Aggregation as technology allows optimisation of all kind of infrastructure, so it is easy to do an Uberisation of all state-owned research equipment by bringing them on an online platform open to all institutions, especially the universities that have the mass of researchers but are rarely granted high-end equipment like a super-computer.

‘Uberisation’ is the future of the digitalised labour market. Juha-Pekka Nurvala. European View. December 2015.
Abstract: The ‘Uberisation’ of service sectors will become the norm in the future. The driving factor behind this development is a dramatic collapse in transaction costs made possible by new and more developed Internet-based matching platforms. What is emerging can be called the ‘People-to-People Economy’, Uberisation is a term that describes the diffused nature of the new model. Uberisation, or the new People-to-People Economy, is not the same thing as the ‘sharing economy’ since the two are based on different economic developments.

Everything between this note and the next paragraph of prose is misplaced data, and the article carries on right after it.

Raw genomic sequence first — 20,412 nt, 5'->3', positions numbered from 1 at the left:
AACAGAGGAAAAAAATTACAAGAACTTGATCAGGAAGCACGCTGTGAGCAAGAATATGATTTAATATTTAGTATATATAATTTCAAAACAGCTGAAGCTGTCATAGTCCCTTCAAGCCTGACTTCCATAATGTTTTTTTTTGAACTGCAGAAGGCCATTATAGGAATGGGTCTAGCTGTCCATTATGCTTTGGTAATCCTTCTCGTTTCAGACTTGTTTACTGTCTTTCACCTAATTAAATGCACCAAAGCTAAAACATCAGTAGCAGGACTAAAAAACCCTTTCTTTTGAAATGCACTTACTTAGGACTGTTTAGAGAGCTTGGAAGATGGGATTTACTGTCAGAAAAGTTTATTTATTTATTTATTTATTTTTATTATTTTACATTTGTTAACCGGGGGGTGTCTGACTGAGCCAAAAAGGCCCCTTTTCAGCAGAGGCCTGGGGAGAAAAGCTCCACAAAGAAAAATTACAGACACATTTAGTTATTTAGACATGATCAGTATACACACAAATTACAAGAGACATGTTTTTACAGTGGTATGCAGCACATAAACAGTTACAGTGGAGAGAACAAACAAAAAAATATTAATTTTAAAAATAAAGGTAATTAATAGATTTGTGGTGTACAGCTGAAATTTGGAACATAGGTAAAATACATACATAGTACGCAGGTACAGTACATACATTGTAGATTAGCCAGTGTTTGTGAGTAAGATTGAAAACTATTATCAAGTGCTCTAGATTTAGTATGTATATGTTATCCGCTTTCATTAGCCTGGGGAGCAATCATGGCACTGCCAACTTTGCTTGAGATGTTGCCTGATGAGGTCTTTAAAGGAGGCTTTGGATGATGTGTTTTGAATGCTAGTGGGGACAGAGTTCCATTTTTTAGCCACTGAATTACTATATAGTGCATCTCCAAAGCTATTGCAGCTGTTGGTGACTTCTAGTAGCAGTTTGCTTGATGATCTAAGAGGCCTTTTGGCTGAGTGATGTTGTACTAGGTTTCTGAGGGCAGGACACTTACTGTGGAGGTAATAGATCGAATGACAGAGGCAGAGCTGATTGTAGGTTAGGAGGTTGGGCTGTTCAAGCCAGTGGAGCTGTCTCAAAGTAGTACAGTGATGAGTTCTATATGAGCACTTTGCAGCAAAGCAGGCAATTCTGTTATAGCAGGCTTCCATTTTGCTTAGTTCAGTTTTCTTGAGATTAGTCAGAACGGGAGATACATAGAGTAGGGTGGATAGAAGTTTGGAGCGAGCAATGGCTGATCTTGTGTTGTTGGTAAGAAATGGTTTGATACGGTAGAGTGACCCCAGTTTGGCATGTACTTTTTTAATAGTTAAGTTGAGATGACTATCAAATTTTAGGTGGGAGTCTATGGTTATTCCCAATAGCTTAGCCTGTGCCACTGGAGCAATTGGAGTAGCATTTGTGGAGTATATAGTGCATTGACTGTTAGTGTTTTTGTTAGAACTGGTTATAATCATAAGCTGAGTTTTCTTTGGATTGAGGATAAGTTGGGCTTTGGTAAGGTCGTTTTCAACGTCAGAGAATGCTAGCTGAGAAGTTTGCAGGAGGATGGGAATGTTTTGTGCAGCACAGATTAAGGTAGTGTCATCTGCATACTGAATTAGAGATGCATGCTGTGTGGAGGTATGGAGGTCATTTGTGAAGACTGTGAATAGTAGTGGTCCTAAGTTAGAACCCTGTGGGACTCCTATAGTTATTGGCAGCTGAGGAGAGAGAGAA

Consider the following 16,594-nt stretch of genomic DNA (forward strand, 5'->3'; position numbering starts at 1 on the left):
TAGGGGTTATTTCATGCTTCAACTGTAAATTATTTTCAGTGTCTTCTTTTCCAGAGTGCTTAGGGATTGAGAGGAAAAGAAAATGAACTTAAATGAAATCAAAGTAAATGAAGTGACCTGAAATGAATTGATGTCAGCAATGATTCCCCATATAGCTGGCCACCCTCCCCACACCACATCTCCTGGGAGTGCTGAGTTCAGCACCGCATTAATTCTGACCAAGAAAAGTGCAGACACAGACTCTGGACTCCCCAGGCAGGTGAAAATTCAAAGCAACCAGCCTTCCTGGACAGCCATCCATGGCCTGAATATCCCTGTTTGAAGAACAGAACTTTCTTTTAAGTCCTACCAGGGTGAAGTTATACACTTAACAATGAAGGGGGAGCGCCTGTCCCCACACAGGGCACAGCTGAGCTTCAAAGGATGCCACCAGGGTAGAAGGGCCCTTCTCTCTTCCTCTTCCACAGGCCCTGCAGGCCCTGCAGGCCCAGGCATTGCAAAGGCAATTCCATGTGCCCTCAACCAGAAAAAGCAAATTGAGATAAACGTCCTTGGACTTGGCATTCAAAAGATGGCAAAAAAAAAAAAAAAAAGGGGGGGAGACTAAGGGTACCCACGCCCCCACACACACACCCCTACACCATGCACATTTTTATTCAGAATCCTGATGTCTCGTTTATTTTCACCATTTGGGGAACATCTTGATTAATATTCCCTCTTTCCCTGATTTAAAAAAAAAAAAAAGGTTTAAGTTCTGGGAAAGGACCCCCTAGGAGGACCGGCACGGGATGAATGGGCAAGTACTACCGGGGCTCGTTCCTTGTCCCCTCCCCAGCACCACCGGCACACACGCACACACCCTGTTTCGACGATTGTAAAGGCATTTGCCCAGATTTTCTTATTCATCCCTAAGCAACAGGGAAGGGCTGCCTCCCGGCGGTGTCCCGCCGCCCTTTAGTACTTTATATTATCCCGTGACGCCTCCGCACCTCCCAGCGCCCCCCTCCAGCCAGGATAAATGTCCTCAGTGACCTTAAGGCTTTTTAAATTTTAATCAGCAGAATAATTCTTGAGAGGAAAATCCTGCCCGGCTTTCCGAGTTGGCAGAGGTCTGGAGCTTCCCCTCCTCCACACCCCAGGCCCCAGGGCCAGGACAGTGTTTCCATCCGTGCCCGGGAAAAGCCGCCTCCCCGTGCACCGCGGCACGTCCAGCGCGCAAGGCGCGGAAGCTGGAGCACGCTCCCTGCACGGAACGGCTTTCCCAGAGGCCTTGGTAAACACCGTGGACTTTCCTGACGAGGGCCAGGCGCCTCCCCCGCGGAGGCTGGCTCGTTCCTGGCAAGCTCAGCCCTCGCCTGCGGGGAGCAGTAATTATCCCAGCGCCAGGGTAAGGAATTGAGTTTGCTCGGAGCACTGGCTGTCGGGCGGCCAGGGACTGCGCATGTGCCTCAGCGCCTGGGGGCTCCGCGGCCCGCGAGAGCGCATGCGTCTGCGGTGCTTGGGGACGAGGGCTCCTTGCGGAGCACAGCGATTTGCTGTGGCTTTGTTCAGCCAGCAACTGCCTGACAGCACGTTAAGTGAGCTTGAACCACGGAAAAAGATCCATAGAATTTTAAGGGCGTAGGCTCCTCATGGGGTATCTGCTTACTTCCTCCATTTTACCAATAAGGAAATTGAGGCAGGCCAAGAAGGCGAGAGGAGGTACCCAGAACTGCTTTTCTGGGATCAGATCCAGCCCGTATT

Towards the Uberisation of Legal Practice
Margaret Thornton, Australian National University.
Abstract: Uber and Airbnb signify new ways of working and doing business by facilitating direct access to providers through new digitalised platforms. The gig economy is also beginning to percolate into legal practice through what is colloquially known as NewLaw. Eschewing plush offices, permanent staff and the rigidity of time billing, NewLaw offers cheaper services to clients in order to compete more effectively with traditional law firms. For individual lawyers, autonomy, flexibility, a balanced life, wellbeing and even happiness are claimed to be the benefits. The downside appears to be that NewLaw favours senior and experienced lawyers while disproportionately impacting on recent graduates. This article draws on interviews with lawyers in Australian and English NewLaw firms in order to evaluate the pros and cons of NewLaw.